Charles Anthony Selby McCreery (born 30 June 1942) is a British psychologist, best known for his collaboration with Celia Green on work on hallucinatory states in normal people.


Charles McCreery was born at Stanton St. John in Oxfordshire. He is the son of General Sir Richard McCreery and Lettice, daughter of Major Lord Percy St. Maur and granddaughter of Algernon St Maur, 14th Duke of Somerset. During the Coronation of Queen Elizabeth II in 1953 Charles McCreery was a page to Field Marshal Viscount Alanbrooke, and took part in the ceremony in Westminster Abbey. McCreery was educated at Eton College (1955–60) and New College, Oxford (1961–64), where he read Philosophy and Psychology. Since 1964 he has collaborated with Celia Green on a series of studies of hallucinatory experiences in ostensibly normal people, including studies of out-of-body experiences, in which people seem to perceive their own physical body ‘from outside’. From 1987 to 2000 he also collaborated with the Oxford psychologist Gordon Claridge on work on the theoretical construct of schizotypy. In 1993 he was awarded a doctorate by the University of Oxford for work relating out-of-body experiences to schizotypy. From 1996 to 2000 McCreery was Lecturer in Experimental Psychology at Magdalen College, Oxford. Since 1998 he has been a Research Director at Oxford Forum.


The three main areas of McCreery's work with Celia Green have been the types of hallucinatory experience known as lucid dreams (dreams in which the subject is aware that he or she is dreaming), out-of-body experiences, and apparitional experiences. McCreery was the co-author with Celia Green of a book entitled ''Apparitions'' (1975). According to a survey they conducted most apparitions appear visually within three metres of the person, and the experience is usually short, lasting less than a minute in many cases. They put forward the hypothesis that not only was the figure of the apparition hallucinatory, but the rest of the field of perception at the time as well. Green and McCreery proposed the term metachoric experience to denote experiences of this kind, in which the subject’s entire field of perception is replaced with a hallucinatory one. This enabled them to relate apparitional experiences to lucid dreams and out-of-body experiences, which they argued also meet this definition. McCreery later collaborated with Green on a book on lucid dreaming, which discussed further the concept of metachoric experience, and added false awakenings to the category. In addition to books co-authored with Green, McCreery has published two accounts of a proposed theory of psychosis, linking the phenomena of psychosis, such as hallucinations and delusions, to arousability, Stage 1 sleep and dreams. The first of these accounts appeared in a collection of papers edited by Gordon Claridge. A fuller account appeared subsequently as a standalone paper: ‘’Dreams and Psychosis, A New Look at an Old Hypothesis.’’ In 2006 McCreery published a paper on the implications of hallucinatory experiences of the sane for the philosophy of perception. This argues that the phenomena provide empirical support for the theory of representationalism as against that of direct realism. McCreery has also published a series of online tutorials on statistics for first-year psychology students. McCreery’s most recent book is a study of the psychology of genius, with particular reference to the economic conditions which have favoured the development of genius in the historical past, notably the role of private patronage. ''The Abolition of Genius''. Foreword by Professor Hans Eysenck. Oxford: Oxford Forum, 2012.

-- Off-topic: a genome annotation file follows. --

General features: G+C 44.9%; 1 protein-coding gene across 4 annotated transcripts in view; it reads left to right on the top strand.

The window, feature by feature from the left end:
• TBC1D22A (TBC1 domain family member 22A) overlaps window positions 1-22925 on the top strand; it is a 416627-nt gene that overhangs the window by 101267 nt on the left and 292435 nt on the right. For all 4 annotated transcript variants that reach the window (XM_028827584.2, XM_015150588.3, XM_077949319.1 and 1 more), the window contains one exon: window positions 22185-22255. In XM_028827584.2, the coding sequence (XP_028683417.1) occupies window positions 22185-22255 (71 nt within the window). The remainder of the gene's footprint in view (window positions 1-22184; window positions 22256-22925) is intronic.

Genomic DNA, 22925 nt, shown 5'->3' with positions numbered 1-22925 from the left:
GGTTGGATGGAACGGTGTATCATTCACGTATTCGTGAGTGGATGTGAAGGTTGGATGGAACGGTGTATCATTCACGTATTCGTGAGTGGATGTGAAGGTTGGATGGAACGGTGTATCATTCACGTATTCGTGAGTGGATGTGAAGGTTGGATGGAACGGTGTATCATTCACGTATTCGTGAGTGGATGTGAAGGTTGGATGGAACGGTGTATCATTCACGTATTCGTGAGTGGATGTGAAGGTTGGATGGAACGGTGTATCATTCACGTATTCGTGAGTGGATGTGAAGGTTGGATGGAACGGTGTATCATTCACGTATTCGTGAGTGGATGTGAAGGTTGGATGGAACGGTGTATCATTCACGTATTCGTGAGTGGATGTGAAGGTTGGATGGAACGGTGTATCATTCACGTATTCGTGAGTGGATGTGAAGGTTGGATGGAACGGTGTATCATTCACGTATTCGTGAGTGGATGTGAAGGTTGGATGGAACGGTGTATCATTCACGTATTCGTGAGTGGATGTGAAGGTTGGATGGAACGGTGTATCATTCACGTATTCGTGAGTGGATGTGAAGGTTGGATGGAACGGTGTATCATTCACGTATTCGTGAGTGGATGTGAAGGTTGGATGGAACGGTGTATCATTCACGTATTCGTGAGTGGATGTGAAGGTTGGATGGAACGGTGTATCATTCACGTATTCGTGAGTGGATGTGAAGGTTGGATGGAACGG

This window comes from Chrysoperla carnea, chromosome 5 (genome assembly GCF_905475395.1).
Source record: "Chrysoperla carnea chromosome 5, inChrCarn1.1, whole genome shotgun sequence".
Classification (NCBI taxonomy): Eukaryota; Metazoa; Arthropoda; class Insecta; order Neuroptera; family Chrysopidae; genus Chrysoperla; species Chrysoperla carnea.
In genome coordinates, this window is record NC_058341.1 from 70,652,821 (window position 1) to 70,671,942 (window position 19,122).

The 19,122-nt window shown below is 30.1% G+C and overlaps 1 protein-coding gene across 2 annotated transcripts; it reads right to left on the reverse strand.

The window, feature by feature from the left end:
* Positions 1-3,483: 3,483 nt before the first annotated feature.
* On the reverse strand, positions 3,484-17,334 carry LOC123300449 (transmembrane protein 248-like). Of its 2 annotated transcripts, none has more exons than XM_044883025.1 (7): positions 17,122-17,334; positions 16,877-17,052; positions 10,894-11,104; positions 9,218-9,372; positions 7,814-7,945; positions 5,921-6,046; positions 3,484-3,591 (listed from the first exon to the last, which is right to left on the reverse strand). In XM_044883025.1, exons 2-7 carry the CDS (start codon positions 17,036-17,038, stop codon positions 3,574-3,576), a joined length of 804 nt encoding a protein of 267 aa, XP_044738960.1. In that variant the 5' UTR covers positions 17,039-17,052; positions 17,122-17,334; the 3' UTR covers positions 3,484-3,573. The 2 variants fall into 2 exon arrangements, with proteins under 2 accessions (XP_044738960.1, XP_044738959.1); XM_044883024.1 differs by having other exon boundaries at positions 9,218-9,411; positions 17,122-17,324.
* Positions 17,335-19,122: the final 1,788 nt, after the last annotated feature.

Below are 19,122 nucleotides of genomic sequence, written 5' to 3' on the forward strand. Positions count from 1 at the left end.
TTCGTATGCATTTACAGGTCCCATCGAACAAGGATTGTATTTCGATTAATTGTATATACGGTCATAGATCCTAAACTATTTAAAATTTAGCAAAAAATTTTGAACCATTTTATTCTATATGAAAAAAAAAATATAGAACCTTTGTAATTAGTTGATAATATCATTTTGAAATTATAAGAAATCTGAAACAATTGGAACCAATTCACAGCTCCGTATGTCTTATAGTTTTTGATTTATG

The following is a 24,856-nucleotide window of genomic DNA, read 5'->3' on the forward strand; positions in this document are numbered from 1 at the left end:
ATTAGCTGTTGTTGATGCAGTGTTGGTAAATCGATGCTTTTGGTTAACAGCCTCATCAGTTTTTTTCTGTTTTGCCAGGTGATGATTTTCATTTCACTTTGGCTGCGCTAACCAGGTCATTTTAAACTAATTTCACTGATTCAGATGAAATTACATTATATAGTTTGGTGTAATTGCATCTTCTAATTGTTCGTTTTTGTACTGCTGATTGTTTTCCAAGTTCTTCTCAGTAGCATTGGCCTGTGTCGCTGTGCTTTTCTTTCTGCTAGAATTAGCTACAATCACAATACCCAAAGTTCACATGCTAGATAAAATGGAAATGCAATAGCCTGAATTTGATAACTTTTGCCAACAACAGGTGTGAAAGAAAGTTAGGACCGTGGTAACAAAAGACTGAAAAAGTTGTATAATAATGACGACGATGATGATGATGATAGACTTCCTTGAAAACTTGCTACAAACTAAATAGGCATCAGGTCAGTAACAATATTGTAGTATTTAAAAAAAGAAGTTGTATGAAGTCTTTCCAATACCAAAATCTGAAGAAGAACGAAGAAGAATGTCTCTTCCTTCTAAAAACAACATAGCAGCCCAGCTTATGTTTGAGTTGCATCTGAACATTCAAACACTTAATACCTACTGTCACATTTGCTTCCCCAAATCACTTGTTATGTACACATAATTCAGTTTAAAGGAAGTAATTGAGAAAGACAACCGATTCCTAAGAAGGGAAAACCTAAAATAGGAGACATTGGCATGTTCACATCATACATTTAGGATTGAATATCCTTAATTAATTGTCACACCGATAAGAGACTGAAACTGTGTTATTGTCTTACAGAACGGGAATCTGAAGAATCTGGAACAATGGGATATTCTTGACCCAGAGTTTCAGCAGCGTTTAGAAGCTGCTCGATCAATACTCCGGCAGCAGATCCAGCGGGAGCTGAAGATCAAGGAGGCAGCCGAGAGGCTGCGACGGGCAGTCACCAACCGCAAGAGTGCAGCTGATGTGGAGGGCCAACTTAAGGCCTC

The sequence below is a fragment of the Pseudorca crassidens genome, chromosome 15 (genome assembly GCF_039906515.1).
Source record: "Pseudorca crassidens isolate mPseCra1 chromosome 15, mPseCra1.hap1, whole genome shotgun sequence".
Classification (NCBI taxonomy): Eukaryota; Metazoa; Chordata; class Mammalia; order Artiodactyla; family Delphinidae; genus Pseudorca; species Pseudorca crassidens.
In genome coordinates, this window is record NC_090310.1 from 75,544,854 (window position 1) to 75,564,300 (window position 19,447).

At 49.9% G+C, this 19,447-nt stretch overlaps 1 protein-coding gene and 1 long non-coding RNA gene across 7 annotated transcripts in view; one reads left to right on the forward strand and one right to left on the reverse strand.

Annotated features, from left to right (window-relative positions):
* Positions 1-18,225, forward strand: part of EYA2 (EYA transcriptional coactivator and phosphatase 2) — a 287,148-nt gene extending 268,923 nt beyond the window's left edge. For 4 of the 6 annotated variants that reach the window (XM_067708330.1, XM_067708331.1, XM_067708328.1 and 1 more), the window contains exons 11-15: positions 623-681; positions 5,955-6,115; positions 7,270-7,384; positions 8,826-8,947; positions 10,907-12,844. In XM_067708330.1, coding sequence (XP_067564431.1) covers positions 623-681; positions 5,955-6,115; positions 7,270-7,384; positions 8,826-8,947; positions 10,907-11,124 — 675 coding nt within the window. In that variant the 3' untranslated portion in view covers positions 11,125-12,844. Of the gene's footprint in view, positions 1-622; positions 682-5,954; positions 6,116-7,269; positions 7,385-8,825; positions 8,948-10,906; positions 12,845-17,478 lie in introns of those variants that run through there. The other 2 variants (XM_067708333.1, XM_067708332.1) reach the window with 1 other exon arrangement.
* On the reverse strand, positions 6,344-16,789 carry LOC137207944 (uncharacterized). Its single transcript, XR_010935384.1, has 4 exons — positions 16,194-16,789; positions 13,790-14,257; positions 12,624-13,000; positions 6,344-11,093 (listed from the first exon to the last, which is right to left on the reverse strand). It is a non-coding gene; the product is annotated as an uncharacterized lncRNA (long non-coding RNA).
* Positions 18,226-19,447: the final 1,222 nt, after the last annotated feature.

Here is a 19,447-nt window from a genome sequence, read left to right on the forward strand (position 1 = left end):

* ''Science, Philosophy and ESP''. Foreword by Professor H.H. Price. London: Faber and Faber, 1967. * ''Psychical Phenomena and the Physical World''. Foreword by Sir George Joy. London: Hamish Hamilton, 1973. * ''Apparitions'' (with Celia Green). London: Hamish Hamilton, 1975. * ''Lucid Dreaming: the Paradox of Consciousness During Sleep'' (with Celia Green). London: Routledge, 1994. * ''The Abolition of Genius''. Foreword by Professor Hans Eysenck. Oxford: Oxford Forum, 2012.

Selected papers

* McCreery, C., and Claridge, G., ‘A study of hallucination in normal subjects – I. Self-report data’ (1996). ''Personality and Individual Differences'', 21, 739–747. * McCreery, C., and Claridge, G., ‘A study of hallucination in normal subjects – II. Electrophysiological data’ (1996). ''Personality and Individual Differences'', 21, 749–758. * ‘Hallucinations and arousability: pointers to a theory of psychosis’ (1997). In Claridge, G. (ed.): ''Schizotypy, Implications for Illness and Health''. Oxford: Oxford University Press. * McCreery, C., and Claridge, G., ‘Healthy schizotypy: the case of out-of-the-body experiences’ (2002). ''Personality and Individual Differences'', 32, 141–154. * ‘Perception and hallucination: the case for continuity’. ''Philosophical Paper No. 2006-1'', Oxford: Oxford Forum. * ’Dreams and psychosis: a new look at an old hypothesis’. ''Philosophical Paper No. 2008-1'', Oxford: Oxford Forum.

Online statistics tutorials

'Probability and Bayes' Theorem''Mean, median, mode and skewness'

'The Chi-square test'

'The t-test and the Mann-Whitney U test' ‘The Matched Pairs t-Test and the Wilcoxon Signed-Ranks Test’

'Analysis of Variance'


External links

McCreery's paper on the philosophical implications of hallucinatory experiences

'Dreams and psychosis, a new look at an old hypothesis'
An online version of McCreery's theory of psychosis.

See also

* Hallucinations in the sane {{DEFAULTSORT:McCreery, Charles Category:1942 births Category:Living people Category:People educated at Eton College Category:Alumni of New College, Oxford Category:British psychologists Category:Parapsychologists